Loewe Fall/Winter 2022 is Beautifully Chaotic

Loewe Fall/Winter 2022 is Beautifully Chaotic

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Loewe Fall/Winter 2022 is Beautifully Chaotic

Jonathan Anderson's contemporary avant-garde collection is wacky, weird, and wonderful.

Jonathan Anderson's contemporary avant-garde collection is wacky, weird, and wonderful.

Text: Ellie Beeck

Loewe, the Spanish fashion house known for pushing creative limits, did just that on Friday at Paris Fashion Week with an experimental Fall/Winter 2022 show. Irish designer Jonathan Anderson, Loewe’s creative director, is one of the leading forces behind today’s avant-garde movement, creating radical collections that could only be the brainchild of a creative genius.

Anderson's visions have propelled Loewe to new, three-dimensional heights. The Fall/Winter 2022 collection builds upon the playfully structured looks from last winter’s collection, which have become a staple for the brand. This season’s collection is significantly less colorful than we are used to seeing from Anderson (fans of his solo endeavor, J.W. Anderson, know how often he relies on bright hues). But the more muted tones mean that our attention can be drawn elsewhere, like to the race cars masquerading as minidress hems or the stiletto heels growing out of a mesh draped gown (seriously). 

A dress from Loewe FW 22.

Beyond the most eye-catching 3-D details, Anderson plays with surrealist styles, creating a line that is as beautiful as it is chaotic. Molded leather minidresses, stuck to the left as if swayed by a breeze, stand out, as do iridescent shirts designed to look like reflections in water. Draped dresses with molded lips as breastplates also make a statement, alongside literal balloon bras and heels.  

A molded leather dress from Loewe FW 22.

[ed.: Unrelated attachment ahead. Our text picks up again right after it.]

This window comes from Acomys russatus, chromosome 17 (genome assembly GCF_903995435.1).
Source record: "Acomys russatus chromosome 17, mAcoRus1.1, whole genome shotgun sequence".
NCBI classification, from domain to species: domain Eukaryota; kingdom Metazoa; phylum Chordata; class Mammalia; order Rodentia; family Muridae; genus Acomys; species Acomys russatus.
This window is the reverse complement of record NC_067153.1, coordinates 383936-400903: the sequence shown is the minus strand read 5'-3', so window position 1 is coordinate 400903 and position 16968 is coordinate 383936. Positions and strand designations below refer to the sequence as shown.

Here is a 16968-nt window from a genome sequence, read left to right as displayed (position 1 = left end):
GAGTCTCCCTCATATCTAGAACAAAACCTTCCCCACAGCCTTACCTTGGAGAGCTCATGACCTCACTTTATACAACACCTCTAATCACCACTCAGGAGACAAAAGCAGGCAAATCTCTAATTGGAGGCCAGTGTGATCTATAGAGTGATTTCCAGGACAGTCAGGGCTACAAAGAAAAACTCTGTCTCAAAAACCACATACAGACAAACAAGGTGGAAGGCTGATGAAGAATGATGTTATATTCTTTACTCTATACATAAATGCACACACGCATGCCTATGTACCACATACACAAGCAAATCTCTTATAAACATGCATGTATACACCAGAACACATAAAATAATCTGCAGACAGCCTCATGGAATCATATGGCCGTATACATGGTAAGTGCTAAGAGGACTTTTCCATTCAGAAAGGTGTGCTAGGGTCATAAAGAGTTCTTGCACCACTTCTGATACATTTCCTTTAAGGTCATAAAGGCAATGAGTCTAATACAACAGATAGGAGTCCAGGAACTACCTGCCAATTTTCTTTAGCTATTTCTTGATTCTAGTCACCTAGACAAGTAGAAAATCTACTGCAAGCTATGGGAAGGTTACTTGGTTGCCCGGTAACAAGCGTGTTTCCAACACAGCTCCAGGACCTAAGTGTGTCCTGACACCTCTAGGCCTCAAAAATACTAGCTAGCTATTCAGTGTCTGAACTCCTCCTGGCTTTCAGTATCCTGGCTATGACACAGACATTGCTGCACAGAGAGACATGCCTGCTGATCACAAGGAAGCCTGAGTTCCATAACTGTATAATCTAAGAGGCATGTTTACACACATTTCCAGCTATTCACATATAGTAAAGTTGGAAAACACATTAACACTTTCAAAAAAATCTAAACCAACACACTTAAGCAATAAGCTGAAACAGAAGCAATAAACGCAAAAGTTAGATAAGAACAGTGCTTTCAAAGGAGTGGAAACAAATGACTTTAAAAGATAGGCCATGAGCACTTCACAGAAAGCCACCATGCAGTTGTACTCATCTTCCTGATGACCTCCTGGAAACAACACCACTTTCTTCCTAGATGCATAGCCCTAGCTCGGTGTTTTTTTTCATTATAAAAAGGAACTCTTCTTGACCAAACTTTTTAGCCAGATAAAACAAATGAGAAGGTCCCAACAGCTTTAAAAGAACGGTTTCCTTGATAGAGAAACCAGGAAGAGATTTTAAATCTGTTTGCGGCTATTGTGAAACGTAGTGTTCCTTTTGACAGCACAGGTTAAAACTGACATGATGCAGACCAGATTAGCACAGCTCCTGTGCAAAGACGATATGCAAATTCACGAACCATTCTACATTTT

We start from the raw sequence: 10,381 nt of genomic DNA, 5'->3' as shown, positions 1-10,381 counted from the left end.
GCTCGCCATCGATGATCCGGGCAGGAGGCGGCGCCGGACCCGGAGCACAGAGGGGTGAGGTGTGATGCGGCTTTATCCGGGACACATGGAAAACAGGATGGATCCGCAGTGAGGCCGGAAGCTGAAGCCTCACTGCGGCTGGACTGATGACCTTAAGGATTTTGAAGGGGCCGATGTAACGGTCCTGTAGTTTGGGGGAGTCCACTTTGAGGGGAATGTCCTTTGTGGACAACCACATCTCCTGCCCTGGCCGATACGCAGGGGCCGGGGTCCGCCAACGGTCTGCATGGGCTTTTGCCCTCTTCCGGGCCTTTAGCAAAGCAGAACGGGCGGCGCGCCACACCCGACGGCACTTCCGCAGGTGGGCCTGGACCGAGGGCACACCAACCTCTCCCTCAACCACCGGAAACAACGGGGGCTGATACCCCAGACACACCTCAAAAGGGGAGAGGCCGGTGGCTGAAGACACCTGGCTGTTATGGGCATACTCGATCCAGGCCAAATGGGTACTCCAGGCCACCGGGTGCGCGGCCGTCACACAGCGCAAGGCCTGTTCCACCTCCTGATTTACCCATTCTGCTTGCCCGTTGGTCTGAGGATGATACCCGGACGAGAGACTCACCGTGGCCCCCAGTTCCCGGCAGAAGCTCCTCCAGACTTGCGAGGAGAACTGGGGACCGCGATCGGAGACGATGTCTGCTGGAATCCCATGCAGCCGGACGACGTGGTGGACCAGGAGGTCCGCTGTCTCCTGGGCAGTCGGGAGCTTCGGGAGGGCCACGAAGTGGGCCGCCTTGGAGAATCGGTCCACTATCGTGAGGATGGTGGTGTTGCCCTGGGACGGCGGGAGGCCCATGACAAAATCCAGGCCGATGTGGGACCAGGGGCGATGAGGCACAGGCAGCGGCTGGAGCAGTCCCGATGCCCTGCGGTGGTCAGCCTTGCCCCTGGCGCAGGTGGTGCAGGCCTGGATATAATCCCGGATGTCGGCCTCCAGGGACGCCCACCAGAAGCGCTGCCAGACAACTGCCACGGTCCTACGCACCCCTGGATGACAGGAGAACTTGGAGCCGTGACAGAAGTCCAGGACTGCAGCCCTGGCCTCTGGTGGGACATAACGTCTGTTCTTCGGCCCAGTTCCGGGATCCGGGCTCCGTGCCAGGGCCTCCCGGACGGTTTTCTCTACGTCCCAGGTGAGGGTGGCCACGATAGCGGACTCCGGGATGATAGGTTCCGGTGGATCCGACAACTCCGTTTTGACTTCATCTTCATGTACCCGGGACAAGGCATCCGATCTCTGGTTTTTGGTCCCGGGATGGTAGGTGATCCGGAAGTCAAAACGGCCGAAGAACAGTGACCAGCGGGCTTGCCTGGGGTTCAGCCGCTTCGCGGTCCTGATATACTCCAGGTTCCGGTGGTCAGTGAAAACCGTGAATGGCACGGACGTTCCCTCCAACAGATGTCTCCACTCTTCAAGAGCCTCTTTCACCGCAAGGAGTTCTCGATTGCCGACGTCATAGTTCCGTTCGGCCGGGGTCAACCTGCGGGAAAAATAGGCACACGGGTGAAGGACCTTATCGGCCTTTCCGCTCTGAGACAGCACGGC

The lip dress from Loewe FW 22.

Anderson uses a myriad of fabrics, from latex to resin to tweed, to create a cacophony of texture that can be felt through a screen. Some looks are literally made of felt, while others evoke touch by printed hands across torsos and backs and trompe l’oeil inspired outlines of the body. The effect: “Fashion that entices a reaction, stripped bare to a crude primitiveness with the thrill of kink” the brand said in a statement.  

A trompe l’oeil dress with a balloon bra for Loewe FW 22.

Of the more traditional looks, Anderson builds upon his title as king of the cardigan with a billowing, robe-like iteration taking up space in the collection. Fur skirts with latex tops look surprisingly normal amidst the escapist looks littered throughout, and knit turtlenecks kept the collection consistent with what we have come to expect from Anderson. The line really hits its stride with outerwear, focusing on oversized tailoring for a structured yet beautifully messy look.  

A cardigan from Loewe FW 22.
A coat from Loewe FW 22.

Of course, the accessories make their own statements, with stilettos made complete by giant aluminum bows and shoes designed to look like handbags. As for the actual handbags, the Loewe puzzle bags are upgraded with tonal hardware, and most of the others are muted in color, while one is fully wrapped in shearling, yet another example of Anderson twisting reality and breaking the rules of fashion. 

Shoes from Loewe FW 22.

Loewe called upon British artist Anthea Hamilton to set the tone for the show with giant sculptures of squashed pumpkins, which littered the brown-carpeted runway. The brand notes that the pumpkins are "objects ripe with surrealist potential and humor, but also replete with beauty."

Pumpkins by Anthea Hamilton.

Hamilton's 2010 banner, Aquarius, was a jumping off point for the show, as it portrays an idealized male form, akin to Leonardo da Vinci’s Vitruvian Man. Both works inspired the collection, which aims to recreate "the chaos of genesis."

The space.
Credits: Images courtesy of Loewe.

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